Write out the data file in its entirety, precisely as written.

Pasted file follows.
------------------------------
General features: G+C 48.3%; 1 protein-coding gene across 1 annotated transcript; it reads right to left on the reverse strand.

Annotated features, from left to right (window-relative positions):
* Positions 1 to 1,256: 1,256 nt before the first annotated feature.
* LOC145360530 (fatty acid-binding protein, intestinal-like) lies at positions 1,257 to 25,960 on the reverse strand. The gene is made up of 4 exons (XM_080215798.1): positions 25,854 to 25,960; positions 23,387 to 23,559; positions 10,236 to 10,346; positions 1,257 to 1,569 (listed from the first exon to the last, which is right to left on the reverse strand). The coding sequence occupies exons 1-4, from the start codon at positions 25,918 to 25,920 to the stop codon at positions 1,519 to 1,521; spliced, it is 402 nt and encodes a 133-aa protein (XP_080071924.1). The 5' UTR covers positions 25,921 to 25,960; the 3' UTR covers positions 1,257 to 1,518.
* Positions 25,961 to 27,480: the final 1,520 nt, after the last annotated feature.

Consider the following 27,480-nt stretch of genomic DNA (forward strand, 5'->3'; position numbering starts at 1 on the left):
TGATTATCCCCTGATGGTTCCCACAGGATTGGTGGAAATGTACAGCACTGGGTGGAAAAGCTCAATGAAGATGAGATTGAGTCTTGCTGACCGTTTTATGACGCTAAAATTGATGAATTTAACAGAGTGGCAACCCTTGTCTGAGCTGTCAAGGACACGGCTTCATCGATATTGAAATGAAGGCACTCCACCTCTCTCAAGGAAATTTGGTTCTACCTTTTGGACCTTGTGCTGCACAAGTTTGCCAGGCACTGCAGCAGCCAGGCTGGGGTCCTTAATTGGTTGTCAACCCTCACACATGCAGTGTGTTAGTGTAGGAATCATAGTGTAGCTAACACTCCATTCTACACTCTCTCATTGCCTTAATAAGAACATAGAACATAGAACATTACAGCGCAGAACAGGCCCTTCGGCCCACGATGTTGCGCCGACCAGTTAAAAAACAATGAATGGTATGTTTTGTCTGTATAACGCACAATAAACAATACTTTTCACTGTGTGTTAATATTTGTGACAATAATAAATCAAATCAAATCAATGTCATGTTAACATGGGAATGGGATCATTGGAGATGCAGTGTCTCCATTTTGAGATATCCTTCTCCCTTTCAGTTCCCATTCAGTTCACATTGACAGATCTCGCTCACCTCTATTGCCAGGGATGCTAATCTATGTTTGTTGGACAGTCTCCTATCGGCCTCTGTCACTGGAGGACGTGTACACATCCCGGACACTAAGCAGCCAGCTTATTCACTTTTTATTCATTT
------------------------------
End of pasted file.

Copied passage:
General features: G+C 48.3%; 1 protein-coding gene across 1 annotated transcript; it reads right to left on the reverse strand.

Annotated features, from left to right (window-relative positions):
* Positions 1 to 1,256: 1,256 nt before the first annotated feature.
* LOC145360530 (fatty acid-binding protein, intestinal-like) lies at positions 1,257 to 25,960 on the reverse strand. The gene is made up of 4 exons (XM_080215798.1): positions 25,854 to 25,960; positions 23,387 to 23,559; positions 10,236 to 10,346; positions 1,257 to 1,569 (listed from the first exon to the last, which is right to left on the reverse strand). The coding sequence occupies exons 1-4, from the start codon at positions 25,918 to 25,920 to the stop codon at positions 1,519 to 1,521; spliced, it is 402 nt and encodes a 133-aa protein (XP_080071924.1). The 5' UTR covers positions 25,921 to 25,960; the 3' UTR covers positions 1,257 to 1,518.
* Positions 25,961 to 27,480: the final 1,520 nt, after the last annotated feature.

Consider the following 27,480-nt stretch of genomic DNA (forward strand, 5'->3'; position numbering starts at 1 on the left):
TGATTATCCCCTGATGGTTCCCACAGGATTGGTGGAAATGTACAGCACTGGGTGGAAAAGCTCAATGAAGATGAGATTGAGTCTTGCTGACCGTTTTATGACGCTAAAATTGATGAATTTAACAGAGTGGCAACCCTTGTCTGAGCTGTCAAGGACACGGCTTCATCGATATTGAAATGAAGGCACTCCACCTCTCTCAAGGAAATTTGGTTCTACCTTTTGGACCTTGTGCTGCACAAGTTTGCCAGGCACTGCAGCAGCCAGGCTGGGGTCCTTAATTGGTTGTCAACCCTCACACATGCAGTGTGTTAGTGTAGGAATCATAGTGTAGCTAACACTCCATTCTACACTCTCTCATTGCCTTAATAAGAACATAGAACATAGAACATTACAGCGCAGAACAGGCCCTTCGGCCCACGATGTTGCGCCGACCAGTTAAAAAACAATGAATGGTATGTTTTGTCTGTATAACGCACAATAAACAATACTTTTCACTGTGTGTTAATATTTGTGACAATAATAAATCAAATCAAATCAATGTCATGTTAACATGGGAATGGGATCATTGGAGATGCAGTGTCTCCATTTTGAGATATCCTTCTCCCTTTCAGTTCCCATTCAGTTCACATTGACAGATCTCGCTCACCTCTATTGCCAGGGATGCTAATCTATGTTTGTTGGACAGTCTCCTATCGGCCTCTGTCACTGGAGGACGTGTACACATCCCGGACACTAAGCAGCCAGCTTATTCACTTTTTATTCATTT